PhD, Modern Spanish Literature, Stanford University, 2007
PhD, Humanities, Stanford University, 2007
I specialize in late eighteenth- to early twentieth-century Spanish literature, philosophy, and culture, including Enlightenment thought, interdisciplinary nineteenth-century studies, philosophy of science and the body, Gender Studies, social history of ideas in medicine, modernist aesthetics, and the avant-garde.
My books include Life Embodied: The Promise of Vital Force in Spanish Modernity (McGill-Queen’s UP, 2018), Modernism and the Avant-garde Body in Spain and Italy (co-edited with Maria Truglio, New York: Routledge, 2016), and The Poetics of Otherness in Antonio Machado’s ‘Proverbios y cantares’ (U of Wales P, 2011). My current monograph titled Raising the Dead: The Science and Literature of Resuscitation in Spain explores Spanish modernity’s unending fascination with the life/death divide and analyzes the numerous social narratives of existence and mortality that have shaped Spain’s cultural imaginary. Throughout the summer of 2021, I will develop research on resuscitation as a François Chevalier Fellow at the Madrid Institute of Advanced Study. My translation and critical edition of Ramón Gómez de la Serna’s early autobiography Morbideces (1908) and his manifesto “El concepto de la nueva literatura” (1909) is under contract with the Modern Constellation Series at Clemson UP. With Nil Santiáñez, I am co-editing the volume The Making of Iberian Modernisms, which will interrogate not only the connections among Portuguese, Galician, Basque, Catalan, and Spanish modernisms, but also the complex ways in which they grew out of various currents of thought across a range of fields throughout the nineteenth and early twentieth centuries. My articles on Spanish literature, philosophy, and culture have appeared in Revista Hispánica Moderna, Hispanic Review, Revista de Estudios Hispánicos, Bulletin of Spanish Studies, Bulletin of Hispanic Studies, Revista Canadiense de Estudios Hispánicos, Anales de la literatura española contemporánea, Romance Notes, Cincinnati Romance Review, Latin American Literary Review, Luso-Brazilian Review, and Insula, among others. My courses include “Liberty and Liberalism in Spain, 1808-1939,” “Spanish Romanticism,” “The City as Text: Theorizing Urban Landscapes (Madrid),” “The Dilemma of Modernity in Spain,” “Changing the Subject: Literature in Italy and Spain 1880-1914,” “The Spanish Avant-garde,” “Decadentism, Eroticism, and the Diseased Imagination,” and “The Spanish Civil War and its Aftermath.”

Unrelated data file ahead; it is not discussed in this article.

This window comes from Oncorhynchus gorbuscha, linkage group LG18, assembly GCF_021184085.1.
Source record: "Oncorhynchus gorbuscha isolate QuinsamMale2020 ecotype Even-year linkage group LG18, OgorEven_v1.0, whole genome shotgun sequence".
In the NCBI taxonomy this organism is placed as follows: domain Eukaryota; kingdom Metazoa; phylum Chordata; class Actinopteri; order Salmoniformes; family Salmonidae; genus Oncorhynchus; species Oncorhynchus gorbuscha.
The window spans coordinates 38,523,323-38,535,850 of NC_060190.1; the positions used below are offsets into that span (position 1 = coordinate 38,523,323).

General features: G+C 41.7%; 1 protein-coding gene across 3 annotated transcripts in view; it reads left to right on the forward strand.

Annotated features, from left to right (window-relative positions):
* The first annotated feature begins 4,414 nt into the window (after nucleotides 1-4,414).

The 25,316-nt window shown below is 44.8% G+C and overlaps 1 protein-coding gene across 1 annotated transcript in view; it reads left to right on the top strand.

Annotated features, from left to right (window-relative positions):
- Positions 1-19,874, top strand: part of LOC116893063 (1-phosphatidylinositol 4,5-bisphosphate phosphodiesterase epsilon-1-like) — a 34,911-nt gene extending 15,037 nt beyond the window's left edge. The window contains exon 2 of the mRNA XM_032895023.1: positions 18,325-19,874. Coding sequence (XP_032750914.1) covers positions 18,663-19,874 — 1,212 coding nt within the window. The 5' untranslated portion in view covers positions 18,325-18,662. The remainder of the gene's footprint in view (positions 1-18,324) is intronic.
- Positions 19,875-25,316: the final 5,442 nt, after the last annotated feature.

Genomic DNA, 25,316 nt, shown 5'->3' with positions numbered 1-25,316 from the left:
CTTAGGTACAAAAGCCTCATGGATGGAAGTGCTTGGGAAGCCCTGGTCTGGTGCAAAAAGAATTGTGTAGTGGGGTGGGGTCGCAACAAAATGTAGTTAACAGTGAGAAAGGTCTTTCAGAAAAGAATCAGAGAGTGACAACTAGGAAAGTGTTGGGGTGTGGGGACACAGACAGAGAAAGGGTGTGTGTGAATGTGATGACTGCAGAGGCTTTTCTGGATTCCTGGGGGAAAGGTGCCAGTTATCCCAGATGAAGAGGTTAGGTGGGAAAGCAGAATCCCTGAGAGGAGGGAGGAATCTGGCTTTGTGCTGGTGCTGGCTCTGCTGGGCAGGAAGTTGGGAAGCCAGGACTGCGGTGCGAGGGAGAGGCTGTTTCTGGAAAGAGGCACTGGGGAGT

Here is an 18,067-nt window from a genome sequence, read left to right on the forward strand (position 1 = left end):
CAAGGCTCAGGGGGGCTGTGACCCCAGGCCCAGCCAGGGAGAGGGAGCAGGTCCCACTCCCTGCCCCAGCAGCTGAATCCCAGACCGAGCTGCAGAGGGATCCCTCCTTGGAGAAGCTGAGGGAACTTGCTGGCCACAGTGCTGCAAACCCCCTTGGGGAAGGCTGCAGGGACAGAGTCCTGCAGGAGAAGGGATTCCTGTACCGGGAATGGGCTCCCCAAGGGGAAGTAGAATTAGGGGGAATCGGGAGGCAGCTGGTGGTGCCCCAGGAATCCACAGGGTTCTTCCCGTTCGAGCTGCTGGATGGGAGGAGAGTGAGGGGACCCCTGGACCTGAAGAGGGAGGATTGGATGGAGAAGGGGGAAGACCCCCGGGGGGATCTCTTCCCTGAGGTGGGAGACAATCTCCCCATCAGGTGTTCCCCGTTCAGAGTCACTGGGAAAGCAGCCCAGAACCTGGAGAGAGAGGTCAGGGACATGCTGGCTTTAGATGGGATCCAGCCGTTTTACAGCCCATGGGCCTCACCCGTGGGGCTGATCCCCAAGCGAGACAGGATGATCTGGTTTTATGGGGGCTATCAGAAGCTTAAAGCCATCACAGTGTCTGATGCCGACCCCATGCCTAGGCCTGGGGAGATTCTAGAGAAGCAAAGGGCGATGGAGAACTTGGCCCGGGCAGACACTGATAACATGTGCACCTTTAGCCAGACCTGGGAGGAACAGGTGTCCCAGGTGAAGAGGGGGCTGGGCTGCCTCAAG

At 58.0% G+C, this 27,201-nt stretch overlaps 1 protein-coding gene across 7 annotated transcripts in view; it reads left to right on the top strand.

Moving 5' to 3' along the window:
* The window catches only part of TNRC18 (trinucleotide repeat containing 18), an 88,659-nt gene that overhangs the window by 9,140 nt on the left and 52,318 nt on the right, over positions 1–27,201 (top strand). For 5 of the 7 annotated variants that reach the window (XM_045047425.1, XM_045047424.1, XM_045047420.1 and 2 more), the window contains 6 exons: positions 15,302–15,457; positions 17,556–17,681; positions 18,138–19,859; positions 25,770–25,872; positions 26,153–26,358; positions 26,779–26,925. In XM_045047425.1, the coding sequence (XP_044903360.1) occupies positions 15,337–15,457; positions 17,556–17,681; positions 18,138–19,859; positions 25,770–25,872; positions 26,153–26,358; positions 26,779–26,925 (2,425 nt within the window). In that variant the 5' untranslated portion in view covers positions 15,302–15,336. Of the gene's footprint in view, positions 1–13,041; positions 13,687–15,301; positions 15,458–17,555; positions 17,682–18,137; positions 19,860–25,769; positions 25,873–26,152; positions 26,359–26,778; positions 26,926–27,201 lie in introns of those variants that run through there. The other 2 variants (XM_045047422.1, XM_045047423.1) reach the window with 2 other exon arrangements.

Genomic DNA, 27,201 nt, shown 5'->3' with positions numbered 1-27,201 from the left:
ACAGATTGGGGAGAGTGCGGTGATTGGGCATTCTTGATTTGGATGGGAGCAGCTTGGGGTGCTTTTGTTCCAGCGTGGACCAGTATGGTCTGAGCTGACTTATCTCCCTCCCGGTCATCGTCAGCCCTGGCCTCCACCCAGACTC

I am the co-director of the Spanish and Italian Studies Forum at PSU. I am also the recipient of the Edward and Dorothy Clarke Kempf Memorial Fund (2016), Institute of Arts and Humanities Resident Scholar Grant (2012-2013), Richard Rorty Fellowship from the Benjamin Franklin Institute at the Universidad de Alcalá de Henares (2010), as well the Team-Teaching Grant and Challenge Grant from the Institute of Arts and Humanities and the National Endowment for the Humanities (2008). I was awarded Stanford University’s distinguished Centennial Teaching Award in 2007. In 2005, I had the honor of participating as a respondent to the roundtable debates commemorating the 25th Anniversary of the Príncipe de Asturias Awards in Oviedo, Spain.
I am the Series Editor of the Iberian and Latin American Cultures monographic series with McGill-Queen’s UP. I am always eager to receive proposals for innovative and interesting books. To reach me with a book proposal, please visit McGill-Queen’s UP website (Our Series) or follow the MQUP link below.